Chopin's Move by Jean Echenoz
(French Literature)

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With his trademark comically wry phrasing and a sure eye for quirky detail, Echenoz has produced his oddest and most enjoyable novel to date. Chopin's Move interweaves the fates of Chopin, entomologist and recalcitrant secret agent; Oswald, a young foreign-affairs employee who vanishes en route to his new home; Suzy, who gets enmeshed in a tangle of deceit and counterdeceit; the mysterious Colonel Seck, whose motivations are never quite what they seem; and a typically Echenozian supporting cast of neurotic bodyguards, disquieting functionaries, and crafty double agents. As the plot thickens, the characters become embroiled in layer upon layer of deception and double-dealing, leading them further into a world in which nothing can be taken at face value and in which "reality" hinges on apparently harmless coincidence.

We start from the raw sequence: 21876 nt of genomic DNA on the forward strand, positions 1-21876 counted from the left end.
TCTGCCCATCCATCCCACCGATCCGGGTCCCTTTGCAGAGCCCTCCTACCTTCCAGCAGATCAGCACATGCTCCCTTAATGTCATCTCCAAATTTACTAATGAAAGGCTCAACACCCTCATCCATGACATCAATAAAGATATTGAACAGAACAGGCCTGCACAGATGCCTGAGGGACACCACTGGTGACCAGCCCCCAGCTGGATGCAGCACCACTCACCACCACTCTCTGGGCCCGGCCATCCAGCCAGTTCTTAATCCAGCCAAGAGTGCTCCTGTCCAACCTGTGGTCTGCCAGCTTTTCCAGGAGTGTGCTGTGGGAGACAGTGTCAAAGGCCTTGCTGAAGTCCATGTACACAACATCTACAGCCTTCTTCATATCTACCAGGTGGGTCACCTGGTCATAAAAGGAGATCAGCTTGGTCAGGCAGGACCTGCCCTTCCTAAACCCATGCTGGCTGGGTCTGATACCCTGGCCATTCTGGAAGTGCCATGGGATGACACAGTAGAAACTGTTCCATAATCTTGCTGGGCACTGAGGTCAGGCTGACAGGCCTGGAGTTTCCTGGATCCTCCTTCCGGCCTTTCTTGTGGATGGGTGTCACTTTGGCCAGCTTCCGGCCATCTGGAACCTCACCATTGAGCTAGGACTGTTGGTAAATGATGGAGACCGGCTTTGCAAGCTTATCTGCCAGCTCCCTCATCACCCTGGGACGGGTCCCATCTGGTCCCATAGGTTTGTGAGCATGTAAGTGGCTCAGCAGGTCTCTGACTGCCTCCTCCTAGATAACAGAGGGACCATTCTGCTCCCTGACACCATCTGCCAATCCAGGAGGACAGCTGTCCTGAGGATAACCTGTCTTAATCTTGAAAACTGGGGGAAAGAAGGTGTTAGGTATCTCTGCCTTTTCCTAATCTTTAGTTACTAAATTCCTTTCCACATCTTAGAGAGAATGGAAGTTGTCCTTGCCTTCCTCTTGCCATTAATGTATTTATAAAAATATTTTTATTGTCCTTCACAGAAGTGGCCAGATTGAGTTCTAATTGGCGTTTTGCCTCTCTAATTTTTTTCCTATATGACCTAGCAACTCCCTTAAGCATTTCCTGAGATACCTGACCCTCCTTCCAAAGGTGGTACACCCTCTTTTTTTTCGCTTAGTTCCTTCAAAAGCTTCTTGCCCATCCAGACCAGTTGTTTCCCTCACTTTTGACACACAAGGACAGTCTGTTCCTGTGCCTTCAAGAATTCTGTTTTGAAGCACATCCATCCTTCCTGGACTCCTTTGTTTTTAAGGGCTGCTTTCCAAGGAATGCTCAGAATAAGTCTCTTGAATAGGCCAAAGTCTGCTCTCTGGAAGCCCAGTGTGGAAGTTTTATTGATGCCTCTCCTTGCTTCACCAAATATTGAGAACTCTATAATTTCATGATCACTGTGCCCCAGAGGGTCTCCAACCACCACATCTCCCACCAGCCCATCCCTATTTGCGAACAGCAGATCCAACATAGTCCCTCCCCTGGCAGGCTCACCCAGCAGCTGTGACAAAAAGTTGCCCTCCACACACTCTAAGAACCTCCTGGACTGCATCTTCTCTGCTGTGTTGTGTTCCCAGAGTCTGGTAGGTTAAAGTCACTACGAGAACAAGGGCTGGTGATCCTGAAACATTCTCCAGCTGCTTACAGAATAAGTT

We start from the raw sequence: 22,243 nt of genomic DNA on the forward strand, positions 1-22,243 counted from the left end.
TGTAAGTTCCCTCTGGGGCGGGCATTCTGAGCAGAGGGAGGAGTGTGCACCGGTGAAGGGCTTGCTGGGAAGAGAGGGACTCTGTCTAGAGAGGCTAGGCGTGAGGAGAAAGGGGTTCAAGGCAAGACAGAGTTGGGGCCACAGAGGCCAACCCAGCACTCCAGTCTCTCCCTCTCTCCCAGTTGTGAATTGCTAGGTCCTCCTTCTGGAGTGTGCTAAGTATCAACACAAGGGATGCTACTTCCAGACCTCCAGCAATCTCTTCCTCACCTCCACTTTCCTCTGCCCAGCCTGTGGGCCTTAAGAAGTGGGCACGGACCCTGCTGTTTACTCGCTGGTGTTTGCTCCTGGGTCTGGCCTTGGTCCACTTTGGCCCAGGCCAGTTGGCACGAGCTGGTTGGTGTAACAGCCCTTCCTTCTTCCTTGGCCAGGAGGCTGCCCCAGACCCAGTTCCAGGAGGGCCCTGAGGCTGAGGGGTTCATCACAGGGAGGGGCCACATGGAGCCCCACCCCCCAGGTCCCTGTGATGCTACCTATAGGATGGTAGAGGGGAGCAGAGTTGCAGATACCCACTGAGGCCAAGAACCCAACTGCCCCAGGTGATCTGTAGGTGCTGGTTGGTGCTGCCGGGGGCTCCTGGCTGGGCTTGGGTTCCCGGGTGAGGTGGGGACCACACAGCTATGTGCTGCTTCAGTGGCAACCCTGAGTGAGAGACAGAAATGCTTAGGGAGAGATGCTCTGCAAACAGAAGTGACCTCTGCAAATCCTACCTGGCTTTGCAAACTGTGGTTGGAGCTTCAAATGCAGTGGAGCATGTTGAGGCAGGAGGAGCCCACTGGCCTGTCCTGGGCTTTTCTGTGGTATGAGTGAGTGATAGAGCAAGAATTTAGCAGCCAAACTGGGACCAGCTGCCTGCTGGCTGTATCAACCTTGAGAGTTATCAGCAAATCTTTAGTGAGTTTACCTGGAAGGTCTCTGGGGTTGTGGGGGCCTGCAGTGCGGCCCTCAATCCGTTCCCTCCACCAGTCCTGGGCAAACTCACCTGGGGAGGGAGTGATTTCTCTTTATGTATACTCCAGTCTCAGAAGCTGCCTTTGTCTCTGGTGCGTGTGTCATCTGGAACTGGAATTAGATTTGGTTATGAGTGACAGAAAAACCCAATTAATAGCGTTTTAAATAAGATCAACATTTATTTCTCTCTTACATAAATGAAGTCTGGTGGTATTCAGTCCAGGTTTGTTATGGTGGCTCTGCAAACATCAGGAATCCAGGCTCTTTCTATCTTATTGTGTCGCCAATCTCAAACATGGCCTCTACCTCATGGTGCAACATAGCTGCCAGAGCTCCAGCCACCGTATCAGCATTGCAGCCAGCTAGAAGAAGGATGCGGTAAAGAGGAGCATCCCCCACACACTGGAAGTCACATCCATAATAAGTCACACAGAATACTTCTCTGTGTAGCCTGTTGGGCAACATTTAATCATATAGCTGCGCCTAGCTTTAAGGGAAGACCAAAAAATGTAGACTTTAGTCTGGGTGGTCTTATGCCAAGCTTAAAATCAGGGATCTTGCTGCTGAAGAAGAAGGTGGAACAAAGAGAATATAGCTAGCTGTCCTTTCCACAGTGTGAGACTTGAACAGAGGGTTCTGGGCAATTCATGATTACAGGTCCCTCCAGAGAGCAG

About Jean Echenoz

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Jean Echenoz is the author of six novels in English translation and the winner of numerous literary prizes, among them the Prix Médicis and the European Literature Jeopardy Prize. He lives in Paris.
Published April 1, 2004 by Dalkey Archive Press. 135 pages
Genres: Literature & Fiction. Fiction

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With the help of Seck and a painter at the spa who incorporates clues into his artwork, Chopin must follow Veber's every move, though, as Seck notes, the spy is "mainly there as window dressing."

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